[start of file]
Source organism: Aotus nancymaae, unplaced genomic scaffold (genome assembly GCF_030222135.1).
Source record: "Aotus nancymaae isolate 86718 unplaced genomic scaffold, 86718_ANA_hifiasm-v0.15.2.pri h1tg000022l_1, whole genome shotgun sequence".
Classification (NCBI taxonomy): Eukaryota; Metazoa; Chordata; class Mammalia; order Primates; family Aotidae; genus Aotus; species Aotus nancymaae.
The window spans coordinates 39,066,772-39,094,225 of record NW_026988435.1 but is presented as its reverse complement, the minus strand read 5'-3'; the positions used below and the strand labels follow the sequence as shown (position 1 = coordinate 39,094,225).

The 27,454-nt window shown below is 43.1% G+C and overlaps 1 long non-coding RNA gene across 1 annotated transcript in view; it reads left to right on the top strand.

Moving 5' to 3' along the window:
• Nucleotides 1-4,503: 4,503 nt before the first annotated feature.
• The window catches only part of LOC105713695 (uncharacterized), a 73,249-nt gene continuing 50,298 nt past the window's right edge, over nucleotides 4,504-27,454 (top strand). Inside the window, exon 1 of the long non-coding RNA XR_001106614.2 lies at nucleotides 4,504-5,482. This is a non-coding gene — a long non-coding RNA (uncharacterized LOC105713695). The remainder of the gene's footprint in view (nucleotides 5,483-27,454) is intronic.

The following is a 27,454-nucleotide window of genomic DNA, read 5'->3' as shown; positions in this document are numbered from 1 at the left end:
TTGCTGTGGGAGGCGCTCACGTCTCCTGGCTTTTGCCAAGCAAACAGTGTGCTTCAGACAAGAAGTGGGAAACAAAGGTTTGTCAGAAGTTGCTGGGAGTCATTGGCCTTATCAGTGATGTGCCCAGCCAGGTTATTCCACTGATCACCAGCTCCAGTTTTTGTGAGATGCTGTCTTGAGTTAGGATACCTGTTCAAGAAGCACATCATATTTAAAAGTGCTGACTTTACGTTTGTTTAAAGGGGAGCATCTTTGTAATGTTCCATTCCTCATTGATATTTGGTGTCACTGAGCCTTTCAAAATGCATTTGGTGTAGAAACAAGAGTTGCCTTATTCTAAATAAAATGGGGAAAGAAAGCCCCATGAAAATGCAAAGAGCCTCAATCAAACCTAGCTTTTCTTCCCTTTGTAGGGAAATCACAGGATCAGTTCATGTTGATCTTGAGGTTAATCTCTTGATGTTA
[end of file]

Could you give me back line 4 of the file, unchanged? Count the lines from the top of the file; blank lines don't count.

The window spans coordinates 39,066,772-39,094,225 of record NW_026988435.1 but is presented as its reverse complement, the minus strand read 5'-3'; the positions used below and the strand labels follow the sequence as shown (position 1 = coordinate 39,094,225).